Some of the most popular crawlers on the market include:
Technical SEO audit helps you understand your site’s performance on the whole.
The content audit drills down the content data and helps you answer why your content is performing the way it does, and what you can do to improve it.
A content audit can be as extensive as you need it to be, depending on your goals. Overall, it can help you understand:
Regardless of its size, each content audit follows the same process, roughly:
You conduct much of the content audit process manually. Having said that, there are certain tools that can help collect information for the audit:
Competitive analysis is by far the most powerful research strategies in SEO.
Evaluating your competitors’ strategies helps you rank higher, attract more traffic, and conversions, of course. How? By helping you uncover SEO opportunities you may not have identified otherwise.
Keyword research, technical and content audits will reveal a ton of opportunities. And as powerful as those strategies are, they have a limitation – You.
Let’s face it; you can only discover certain strategies, topics, or keywords. Usually, these are the ones that align with your current experience, and also, ideas.
Which means that, regardless of how deep you go into the research, you’re bound to miss something. But your competitors might see it right away.
Competitive analysis helps you understand who your online competitors are, and reverse engineer their strategies to attract the target audience through the online search.
As part of the SEO competitive analysis you evaluate:
This knowledge helps you to close gaps between your site and theirs:
You conduct the competitive analysis in much the same way as you do keyword research or various audits. And you could use the same tools for that.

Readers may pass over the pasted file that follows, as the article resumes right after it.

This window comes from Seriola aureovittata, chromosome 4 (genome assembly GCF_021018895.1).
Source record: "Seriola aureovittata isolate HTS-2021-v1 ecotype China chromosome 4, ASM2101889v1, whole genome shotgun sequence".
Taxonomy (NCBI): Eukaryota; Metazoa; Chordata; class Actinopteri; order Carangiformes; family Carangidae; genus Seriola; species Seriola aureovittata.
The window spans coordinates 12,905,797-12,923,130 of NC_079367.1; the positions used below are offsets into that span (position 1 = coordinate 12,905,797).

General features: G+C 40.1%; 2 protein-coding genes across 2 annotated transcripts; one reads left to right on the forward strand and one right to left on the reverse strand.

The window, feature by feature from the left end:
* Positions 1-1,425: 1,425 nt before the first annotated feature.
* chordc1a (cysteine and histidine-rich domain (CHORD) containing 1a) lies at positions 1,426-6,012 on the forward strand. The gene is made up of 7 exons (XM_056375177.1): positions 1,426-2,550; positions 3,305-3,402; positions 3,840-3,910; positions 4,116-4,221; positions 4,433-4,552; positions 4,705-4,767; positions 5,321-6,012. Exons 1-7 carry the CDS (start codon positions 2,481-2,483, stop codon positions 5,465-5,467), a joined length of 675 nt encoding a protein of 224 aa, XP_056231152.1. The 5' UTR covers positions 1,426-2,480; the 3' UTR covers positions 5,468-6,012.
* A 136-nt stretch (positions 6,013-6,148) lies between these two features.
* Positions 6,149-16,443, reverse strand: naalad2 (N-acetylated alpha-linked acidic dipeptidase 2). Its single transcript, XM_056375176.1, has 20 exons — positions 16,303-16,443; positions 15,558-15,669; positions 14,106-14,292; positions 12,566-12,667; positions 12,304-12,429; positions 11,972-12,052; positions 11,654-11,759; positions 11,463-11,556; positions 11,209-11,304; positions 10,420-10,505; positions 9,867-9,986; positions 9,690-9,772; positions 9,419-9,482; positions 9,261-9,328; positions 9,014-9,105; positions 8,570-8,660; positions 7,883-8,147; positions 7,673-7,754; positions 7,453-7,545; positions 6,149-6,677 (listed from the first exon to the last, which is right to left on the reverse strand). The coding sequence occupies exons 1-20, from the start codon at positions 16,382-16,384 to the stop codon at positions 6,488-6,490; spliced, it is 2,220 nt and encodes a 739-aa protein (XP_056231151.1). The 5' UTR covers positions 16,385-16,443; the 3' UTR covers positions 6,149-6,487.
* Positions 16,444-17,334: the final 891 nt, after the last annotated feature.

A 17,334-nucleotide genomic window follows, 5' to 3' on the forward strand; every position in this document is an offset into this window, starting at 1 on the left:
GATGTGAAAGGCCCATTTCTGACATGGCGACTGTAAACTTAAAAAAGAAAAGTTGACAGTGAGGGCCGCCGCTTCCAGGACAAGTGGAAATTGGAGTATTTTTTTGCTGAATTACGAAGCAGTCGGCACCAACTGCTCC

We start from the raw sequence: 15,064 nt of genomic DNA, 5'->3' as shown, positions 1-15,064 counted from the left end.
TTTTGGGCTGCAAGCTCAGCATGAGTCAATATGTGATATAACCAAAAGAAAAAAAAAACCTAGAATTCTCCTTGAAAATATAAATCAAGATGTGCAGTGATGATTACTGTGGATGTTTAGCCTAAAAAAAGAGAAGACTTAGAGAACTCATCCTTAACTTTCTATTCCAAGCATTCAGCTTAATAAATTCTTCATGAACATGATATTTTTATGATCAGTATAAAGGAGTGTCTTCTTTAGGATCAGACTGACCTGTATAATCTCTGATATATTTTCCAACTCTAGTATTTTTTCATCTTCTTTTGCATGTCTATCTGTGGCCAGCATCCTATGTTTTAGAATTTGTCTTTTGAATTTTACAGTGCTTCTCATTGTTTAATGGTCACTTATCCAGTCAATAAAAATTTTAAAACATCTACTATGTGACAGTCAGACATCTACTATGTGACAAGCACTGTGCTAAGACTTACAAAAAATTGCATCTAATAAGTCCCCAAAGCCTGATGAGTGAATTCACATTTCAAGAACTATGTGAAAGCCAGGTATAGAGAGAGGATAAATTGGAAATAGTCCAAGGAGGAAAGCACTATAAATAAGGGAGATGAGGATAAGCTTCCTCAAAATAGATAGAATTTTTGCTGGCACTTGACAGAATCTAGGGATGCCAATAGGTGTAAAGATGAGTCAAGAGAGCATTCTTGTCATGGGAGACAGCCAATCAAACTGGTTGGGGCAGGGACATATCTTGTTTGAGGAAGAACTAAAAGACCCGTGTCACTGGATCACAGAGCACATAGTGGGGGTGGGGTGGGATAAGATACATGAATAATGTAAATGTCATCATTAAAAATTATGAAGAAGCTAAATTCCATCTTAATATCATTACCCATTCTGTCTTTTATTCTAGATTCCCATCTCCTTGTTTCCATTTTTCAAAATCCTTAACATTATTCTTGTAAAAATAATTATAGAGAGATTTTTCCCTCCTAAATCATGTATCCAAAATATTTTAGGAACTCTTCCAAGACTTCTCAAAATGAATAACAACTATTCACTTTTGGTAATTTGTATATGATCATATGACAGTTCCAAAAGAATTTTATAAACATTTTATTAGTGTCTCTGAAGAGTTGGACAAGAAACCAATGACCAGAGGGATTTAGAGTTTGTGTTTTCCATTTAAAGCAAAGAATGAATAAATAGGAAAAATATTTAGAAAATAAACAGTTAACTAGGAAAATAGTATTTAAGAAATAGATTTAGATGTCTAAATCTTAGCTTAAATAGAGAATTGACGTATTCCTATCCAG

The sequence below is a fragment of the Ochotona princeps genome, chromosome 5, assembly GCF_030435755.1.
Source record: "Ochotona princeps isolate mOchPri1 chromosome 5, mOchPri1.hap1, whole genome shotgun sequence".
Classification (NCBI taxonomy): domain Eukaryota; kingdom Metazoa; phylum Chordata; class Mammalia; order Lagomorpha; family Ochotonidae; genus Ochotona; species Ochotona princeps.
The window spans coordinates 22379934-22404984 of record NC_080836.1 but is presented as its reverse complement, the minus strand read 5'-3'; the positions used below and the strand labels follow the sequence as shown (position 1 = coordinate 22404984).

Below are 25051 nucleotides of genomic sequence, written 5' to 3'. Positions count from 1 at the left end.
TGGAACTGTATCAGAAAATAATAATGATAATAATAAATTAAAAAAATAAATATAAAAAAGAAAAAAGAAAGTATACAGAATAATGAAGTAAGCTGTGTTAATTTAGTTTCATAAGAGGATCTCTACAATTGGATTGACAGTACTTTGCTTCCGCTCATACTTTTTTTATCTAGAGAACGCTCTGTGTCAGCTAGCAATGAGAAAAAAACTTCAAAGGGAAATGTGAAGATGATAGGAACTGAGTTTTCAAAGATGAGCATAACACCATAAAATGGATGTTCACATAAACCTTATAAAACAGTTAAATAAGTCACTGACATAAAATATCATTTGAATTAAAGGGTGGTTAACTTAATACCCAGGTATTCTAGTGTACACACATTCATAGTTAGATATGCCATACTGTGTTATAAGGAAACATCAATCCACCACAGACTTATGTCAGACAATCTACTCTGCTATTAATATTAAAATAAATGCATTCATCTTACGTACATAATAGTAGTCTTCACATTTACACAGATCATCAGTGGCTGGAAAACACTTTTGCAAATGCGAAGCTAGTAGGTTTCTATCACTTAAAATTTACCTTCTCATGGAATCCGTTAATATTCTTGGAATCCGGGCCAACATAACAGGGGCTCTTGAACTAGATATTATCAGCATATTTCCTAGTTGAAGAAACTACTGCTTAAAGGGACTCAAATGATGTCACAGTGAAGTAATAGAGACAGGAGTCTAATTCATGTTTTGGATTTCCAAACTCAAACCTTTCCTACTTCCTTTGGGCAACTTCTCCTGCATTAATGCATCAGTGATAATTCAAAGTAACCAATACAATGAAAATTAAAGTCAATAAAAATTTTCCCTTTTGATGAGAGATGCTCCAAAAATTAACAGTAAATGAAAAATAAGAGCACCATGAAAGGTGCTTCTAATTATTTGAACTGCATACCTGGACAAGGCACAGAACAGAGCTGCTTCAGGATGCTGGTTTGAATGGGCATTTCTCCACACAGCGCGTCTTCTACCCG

However, some platforms offer specific tools designed to help you close content or link gaps:
All the steps we’ve covered so far had the same goal – To collect various data that could power your SEO strategy.
From this moment on, though, we’ll move to discussing executing the strategy to generate the results you seek.
And the first step is to use all the information you’ve gathered to create an SEO roadmap and a content strategy for your SaaS.
Creating the roadmap and the content strategy is very much about putting all the information from your research in the right order.
Here’s how a typical SaaS SEO roadmap looks like:
Step 1. Technical Fixes
List all the issues you’ve identified during the technical audit, and decide who needs to work on them. It could be your dev team, or perhaps someone from another department. The important thing is to get those fixes done first. This way, you’ll ensure that those issues will not hinder any content you’ll be creating as part of the strategy.
I also recommend reviewing the site’s architecture during that step to ensure that it supports crawling and indexing.
Step 2. Quick Wins
During research, you, most likely, have identified web pages, blog posts, guides, and other content assets that do not perform as well as they could.
Before moving on to creating new content assets, dedicate some time to optimizing them. Improve their on-page optimization, keyword targeting, or any other element you’ve identified to be preventing those pages from achieving their maximum SEO potential.
Doing so will deliver some quick wins and improvements right away.
Step 3. Content Production and Link Building
This is by far the longest step in the roadmap. In here, you focus on:
Step 4. Optimization
After a couple of months, you can move on to the optimization stage. You have published a number of SEO-focused content assets. You have also collected data on their performance. At this stage, you can start analyzing that, and looking for ways to improve and optimize the strategy further.
This step is also ideal for introducing new elements to the strategy – Lead generation strategies, and more.
In general, when optimizing the campaign, you focus on:
An SEO content strategy defines all the pages that you will create to rank and appear in the search results. It’s based on your keyword research and the content audit, and includes three major elements: